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Fossils reveal how tusks first evolved and why they are unique to mammals

Warthogs, hippopotamuses, Arctic-dwelling walruses and hyraxes all have tusks

Left side of the skull of a dicynodont from Tanzania. A large tusk is visible at the lower left.

Left side of the skull of a dicynodont from Tanzania. A large tusk is visible at the lower left.


November 17, 2021

When imagining animals with tusks, most people picture elephants. But many other animals have tusks, including warthogs, hippopotamuses, Arctic-dwelling walruses, and even five-pound, guinea pig-like animals called hyraxes.

Though the sizes of the animals and their tusks can vary, they all have one thing in common -- tusks are only found on mammals. There are no known fish, reptiles, or birds with tusks. But the mystery remains of what evolutionary steps led to the development of this phenomenon, and why are mammals the only animals alive with tusks.

In U.S. National Science Foundation-supported research reported in Proceedings of the Royal Society B, scientists traced the first tusks to ancient mammal relatives that lived before the dinosaurs, shedding light on the evolution of mammalian tusks by defining what makes a tusk a tusk.

"Tusks are this very famous anatomy, but until I started working on this study, I never really thought about why tusks are restricted to mammals," said lead author Megan Whitney of Harvard University.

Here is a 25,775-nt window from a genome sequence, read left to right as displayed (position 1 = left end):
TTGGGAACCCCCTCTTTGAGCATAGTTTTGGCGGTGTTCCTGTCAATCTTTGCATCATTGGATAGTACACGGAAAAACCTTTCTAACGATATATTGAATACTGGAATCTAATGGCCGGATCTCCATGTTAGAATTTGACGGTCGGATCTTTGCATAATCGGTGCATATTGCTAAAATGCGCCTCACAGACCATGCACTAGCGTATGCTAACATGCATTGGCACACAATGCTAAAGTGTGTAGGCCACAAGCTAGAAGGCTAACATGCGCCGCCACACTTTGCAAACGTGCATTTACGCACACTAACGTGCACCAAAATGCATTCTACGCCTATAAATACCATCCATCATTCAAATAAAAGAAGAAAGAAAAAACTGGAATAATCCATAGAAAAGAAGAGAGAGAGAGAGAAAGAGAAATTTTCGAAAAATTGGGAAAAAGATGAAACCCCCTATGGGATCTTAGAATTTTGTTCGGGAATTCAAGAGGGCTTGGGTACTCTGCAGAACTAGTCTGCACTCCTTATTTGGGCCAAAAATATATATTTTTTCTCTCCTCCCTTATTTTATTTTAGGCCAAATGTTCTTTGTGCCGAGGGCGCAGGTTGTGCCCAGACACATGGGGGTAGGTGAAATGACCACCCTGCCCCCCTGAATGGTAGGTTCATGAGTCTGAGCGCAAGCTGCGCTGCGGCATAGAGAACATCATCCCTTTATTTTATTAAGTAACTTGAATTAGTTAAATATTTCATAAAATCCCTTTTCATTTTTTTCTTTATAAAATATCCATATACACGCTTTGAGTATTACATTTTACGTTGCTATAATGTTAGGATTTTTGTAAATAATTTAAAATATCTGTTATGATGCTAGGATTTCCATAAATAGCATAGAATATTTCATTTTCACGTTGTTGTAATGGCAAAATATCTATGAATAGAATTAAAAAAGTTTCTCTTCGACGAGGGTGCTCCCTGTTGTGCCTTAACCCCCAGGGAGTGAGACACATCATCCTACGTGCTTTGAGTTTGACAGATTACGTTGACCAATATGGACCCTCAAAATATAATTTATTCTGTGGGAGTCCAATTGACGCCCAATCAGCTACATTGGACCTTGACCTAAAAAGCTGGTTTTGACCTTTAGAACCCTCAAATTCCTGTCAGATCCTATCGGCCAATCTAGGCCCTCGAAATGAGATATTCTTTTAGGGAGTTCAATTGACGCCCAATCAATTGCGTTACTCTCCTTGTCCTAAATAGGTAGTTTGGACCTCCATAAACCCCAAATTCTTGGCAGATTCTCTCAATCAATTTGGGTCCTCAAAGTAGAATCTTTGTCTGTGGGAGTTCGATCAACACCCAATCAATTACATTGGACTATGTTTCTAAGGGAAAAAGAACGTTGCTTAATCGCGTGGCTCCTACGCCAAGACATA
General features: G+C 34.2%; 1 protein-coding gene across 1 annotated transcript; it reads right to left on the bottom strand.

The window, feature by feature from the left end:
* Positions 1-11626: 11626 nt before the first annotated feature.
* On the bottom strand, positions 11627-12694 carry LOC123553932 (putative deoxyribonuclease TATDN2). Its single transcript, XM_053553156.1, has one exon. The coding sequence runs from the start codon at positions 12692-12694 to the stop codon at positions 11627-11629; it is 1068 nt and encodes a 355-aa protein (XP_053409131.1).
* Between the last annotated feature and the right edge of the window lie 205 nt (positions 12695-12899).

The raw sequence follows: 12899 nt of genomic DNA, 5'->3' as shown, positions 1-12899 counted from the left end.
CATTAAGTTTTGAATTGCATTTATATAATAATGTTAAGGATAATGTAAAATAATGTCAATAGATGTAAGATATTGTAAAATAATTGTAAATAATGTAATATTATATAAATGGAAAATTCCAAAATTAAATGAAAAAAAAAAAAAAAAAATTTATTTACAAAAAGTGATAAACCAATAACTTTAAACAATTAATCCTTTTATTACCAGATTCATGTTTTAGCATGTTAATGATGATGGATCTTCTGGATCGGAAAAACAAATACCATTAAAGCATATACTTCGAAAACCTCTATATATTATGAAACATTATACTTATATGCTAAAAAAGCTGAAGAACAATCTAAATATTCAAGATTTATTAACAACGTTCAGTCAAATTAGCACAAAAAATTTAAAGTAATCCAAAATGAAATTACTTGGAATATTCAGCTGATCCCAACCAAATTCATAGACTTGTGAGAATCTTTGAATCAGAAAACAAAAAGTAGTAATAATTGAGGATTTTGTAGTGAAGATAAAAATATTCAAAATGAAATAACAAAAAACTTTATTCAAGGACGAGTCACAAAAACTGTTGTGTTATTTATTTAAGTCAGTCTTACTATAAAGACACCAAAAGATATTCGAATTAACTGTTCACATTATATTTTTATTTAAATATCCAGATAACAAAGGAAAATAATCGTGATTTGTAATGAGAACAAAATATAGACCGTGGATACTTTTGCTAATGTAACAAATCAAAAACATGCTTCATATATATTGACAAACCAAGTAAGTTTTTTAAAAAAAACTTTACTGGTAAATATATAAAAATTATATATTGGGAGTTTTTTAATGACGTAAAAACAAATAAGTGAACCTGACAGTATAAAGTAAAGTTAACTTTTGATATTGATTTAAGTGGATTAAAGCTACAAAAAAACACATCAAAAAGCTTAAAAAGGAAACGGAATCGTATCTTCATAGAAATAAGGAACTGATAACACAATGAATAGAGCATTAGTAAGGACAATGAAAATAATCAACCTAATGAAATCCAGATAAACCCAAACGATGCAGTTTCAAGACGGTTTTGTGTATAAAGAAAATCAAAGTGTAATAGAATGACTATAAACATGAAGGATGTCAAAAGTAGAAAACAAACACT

The scientists showed that the first tusks belonged to animals that came before modern mammals, called dicynodonts, according to Kenneth Angielczyk, co-author and curator at Chicago's Field Museum. "They're very weird animals."

Dicynodonts, though not mammals, are more closely related to mammals than dinosaurs and other reptiles. Dicynodonts lived between 270–201 million years ago and included tiny rat-like dicynodonts to huge elephant-sized dicynodonts. They are known for a peculiar arrangement of teeth.

A defining feature, first discovered 176 years ago, is the protruding tusks in their upper jaws. Most had two upper tusks that came down from the canine position, but they rarely had additional teeth. Instead, dicynodonts had a beak at the front of their mouths that was made of keratin and resembled a turtle's beak.

The tusks animals have evolved can tell scientists about the pressures those animals faced. Tusks can function in a variety of ways, including defense, competition, burrowing, sexual selection and even locomotion -- as in the walrus, which uses its tusks to hoist itself onto ice floes. A continuously growing tusk may have allowed dicynodonts to overcome the challenge of having one set of replacement teeth throughout their lives.

"In Earth's history, different groups have independently evolved similar traits, a process called convergent evolution," said Leslie Rissler, a program director in NSF's Division of Environmental Biology. "Investigating whether these traits arise through the same developmental or genetic mechanisms is one of the most exciting questions in biology today."

--  NSF Public Affairs, Researchnews@nsf.gov